Discovery of Broadly Neutralizing Influenza Antibody May Pave Way for Single Universal Flu Vaccine

by Dr Sam Girgis on July 29, 2011

Each year, the influenza virus spreads through human populations and causes people to cough, sneeze, and have diffuse body aches.  The effects of the “Flu” can be different for each individual that it infects, ranging from mild constitutional symptoms to severe respiratory infection.  The influenza virus can also be a devastating and deadly virus causing pandemics throughout the world.  Most recently in 2009, the H1N1 influenza virus caused widespread panic and exerted a significant strain upon the healthcare systems of many countries throughout the world.  In 1918, the Great Flu Epidemic killed an estimated 50 million people virtually overnight.  Each year, the influenza virus kills over 500,000 people throughout the world.  In the United States, the influenza virus kills over 36, 000 people and results in over 200,000 hospitalizations annually.  Fortunately, the pharmaceutical companies work to develop a flu vaccine that can prevent some of the health consequences of infection with the influenza virus.  The virus is highly mutable and thus a new vaccine has to be developed each year.  Recently, researchers from the United Kingdom, the Netherlands, and Switzerland lead by Dr. Antonio Lanzavecchia have developed an antibody that neutralizes all 16 subtypes of the Influenza A virus.  The results of their research were published online in the journal Science.  The researchers used molecular cell biology technology to screen over 100,000 plasma cells from 6 different volunteers who had the flu or were immunized with the flu vaccine.  The researchers were able to identify a monoclonal antibody that was able to neutralize influenza viruses from both group 1 and group 2 Influenza A, which included all 16 subtypes.  The researchers used this monoclonal antibody, which they termed FI6, to confer passive immunity to mice that were infected with the deadly influenza virus.  The FI6 monoclonal antibody was able to save the infected mice from the deadly inoculums of influenza virus when it normally would have killed them.  The researchers used x-ray crystallographic methods to determine the structure of the antibody and found that is bound to a conserved epitope in the F subdomain of the hemagglutinin glycoprotein on the surface of the influenza virus.  The researchers wrote, “The results of prophylaxis and therapy that we report identify FI6 as the first example of a neutralizing monoclonal antibody for potential use against all influenza A viruses”.  The development of a monoclonal antibody that neutralizes all 16 subtypes of the influenza A virus is a very important step toward the development of a single universal vaccine.  With this new knowledge, researchers can now work on producing a vaccine that can be used once instead of having to be given every year as the virus mutates.  In addition, this antibody can function to impart passive immunity to those individuals infected with the influenza virus that have not been vaccinated during time of pandemics.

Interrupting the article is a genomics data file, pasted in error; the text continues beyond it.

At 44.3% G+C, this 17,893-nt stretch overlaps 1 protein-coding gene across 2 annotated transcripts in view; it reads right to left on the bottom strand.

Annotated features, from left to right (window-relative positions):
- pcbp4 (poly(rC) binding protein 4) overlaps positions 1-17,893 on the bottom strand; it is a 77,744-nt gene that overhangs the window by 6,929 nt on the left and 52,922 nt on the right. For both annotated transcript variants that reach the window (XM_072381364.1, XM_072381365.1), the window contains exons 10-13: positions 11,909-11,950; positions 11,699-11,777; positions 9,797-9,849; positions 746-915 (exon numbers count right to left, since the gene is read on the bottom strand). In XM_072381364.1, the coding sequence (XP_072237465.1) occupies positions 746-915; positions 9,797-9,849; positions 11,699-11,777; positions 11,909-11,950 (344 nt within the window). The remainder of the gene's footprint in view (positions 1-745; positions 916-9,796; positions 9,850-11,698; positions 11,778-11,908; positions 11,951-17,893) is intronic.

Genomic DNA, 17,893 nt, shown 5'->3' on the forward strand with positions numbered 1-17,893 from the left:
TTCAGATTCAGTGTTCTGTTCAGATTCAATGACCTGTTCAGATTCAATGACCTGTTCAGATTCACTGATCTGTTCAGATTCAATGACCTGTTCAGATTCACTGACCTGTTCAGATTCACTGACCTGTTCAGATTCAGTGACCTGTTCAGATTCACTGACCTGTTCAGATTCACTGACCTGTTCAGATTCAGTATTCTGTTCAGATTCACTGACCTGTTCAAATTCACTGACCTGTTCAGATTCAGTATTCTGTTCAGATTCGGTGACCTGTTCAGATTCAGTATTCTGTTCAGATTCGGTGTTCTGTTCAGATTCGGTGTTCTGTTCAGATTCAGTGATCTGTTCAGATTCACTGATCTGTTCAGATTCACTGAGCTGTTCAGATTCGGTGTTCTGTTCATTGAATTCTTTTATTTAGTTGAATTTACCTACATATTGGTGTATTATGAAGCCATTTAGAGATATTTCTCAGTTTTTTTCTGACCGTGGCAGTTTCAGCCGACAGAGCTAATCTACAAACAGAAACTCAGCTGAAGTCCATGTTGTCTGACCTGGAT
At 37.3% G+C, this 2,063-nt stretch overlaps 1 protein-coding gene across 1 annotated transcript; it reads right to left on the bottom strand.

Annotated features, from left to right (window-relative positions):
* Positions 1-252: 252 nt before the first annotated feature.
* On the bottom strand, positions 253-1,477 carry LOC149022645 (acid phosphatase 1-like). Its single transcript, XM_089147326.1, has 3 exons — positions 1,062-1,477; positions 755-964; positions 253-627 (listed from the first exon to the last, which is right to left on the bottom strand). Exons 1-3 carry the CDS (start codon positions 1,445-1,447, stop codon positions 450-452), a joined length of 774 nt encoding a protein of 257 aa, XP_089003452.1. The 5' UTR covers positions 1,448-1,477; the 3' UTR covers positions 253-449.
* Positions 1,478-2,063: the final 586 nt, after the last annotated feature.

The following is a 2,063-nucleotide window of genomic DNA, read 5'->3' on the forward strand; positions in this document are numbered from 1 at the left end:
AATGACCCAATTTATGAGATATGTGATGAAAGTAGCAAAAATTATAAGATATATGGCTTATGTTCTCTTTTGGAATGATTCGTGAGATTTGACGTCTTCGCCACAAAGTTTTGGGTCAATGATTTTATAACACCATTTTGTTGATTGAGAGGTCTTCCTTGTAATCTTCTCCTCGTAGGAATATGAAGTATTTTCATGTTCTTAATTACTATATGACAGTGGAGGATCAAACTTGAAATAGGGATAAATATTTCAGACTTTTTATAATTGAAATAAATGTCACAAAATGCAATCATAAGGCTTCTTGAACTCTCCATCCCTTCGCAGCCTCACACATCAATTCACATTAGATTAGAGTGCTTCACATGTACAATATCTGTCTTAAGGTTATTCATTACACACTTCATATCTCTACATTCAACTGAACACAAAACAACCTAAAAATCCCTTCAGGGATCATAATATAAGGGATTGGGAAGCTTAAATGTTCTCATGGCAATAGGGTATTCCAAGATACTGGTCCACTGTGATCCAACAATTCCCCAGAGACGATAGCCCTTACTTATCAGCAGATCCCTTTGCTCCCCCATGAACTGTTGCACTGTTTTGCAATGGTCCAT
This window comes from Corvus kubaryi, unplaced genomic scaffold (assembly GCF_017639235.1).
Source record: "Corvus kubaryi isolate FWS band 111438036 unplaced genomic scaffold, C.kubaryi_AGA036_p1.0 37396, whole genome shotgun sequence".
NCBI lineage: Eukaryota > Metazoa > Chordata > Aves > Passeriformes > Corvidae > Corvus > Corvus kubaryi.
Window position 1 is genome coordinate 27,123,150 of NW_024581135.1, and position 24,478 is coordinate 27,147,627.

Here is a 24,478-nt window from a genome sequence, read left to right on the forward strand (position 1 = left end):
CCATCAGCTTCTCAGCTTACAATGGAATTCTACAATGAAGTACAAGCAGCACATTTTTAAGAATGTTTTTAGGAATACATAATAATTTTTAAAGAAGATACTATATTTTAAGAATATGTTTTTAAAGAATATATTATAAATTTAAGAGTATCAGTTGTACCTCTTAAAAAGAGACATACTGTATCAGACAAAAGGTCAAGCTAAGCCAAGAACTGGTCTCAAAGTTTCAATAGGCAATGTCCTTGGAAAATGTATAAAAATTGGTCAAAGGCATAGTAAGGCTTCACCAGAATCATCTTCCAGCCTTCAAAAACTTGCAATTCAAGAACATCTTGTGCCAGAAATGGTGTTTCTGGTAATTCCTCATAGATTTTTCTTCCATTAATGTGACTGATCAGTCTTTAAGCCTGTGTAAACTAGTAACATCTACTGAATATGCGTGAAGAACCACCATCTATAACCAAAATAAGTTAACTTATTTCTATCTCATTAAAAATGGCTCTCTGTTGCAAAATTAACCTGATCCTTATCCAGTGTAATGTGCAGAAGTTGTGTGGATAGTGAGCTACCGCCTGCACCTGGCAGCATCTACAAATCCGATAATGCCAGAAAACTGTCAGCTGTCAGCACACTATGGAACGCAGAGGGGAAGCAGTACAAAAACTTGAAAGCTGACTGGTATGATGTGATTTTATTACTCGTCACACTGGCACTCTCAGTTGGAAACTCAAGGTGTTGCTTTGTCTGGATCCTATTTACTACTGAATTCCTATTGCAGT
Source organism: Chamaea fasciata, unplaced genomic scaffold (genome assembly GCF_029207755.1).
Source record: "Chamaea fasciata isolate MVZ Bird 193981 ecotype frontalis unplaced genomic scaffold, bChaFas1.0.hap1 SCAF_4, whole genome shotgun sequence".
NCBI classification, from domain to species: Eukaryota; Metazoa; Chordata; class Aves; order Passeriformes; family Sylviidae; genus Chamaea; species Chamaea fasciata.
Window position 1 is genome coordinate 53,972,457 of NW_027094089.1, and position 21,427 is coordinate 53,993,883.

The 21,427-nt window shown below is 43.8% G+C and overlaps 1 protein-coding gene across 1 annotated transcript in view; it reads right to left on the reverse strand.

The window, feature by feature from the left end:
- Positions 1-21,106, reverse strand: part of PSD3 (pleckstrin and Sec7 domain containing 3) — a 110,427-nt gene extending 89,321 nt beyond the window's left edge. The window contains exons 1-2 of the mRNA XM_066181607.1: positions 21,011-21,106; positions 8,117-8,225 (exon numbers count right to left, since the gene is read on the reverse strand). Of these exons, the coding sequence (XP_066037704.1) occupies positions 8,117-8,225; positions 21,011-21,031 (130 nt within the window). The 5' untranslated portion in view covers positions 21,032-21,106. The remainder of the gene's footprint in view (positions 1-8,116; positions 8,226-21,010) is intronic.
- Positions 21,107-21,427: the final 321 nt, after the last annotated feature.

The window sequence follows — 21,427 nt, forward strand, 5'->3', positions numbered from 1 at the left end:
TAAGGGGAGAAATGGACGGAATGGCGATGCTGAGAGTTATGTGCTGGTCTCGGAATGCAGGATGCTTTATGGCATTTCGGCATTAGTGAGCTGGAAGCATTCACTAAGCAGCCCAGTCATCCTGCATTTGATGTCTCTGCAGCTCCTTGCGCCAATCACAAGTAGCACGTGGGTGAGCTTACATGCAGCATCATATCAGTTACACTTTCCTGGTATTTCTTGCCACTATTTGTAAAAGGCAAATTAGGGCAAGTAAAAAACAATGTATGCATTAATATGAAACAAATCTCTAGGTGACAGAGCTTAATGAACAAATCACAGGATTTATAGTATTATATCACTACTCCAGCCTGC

Watch the YouTube Video from the Dana Farber Cancer Institute about the use of monoclonal antibodies to treat influenza:


Davide Corti et al. “A Neutralizing Antibody Selected from Plasma Cells That Binds to Group 1 and Group 2 Influenza A HemagglutininsScience published online July 28, 2011 DOI: 10.1126/science.1205669

Image: renjith krishnan /

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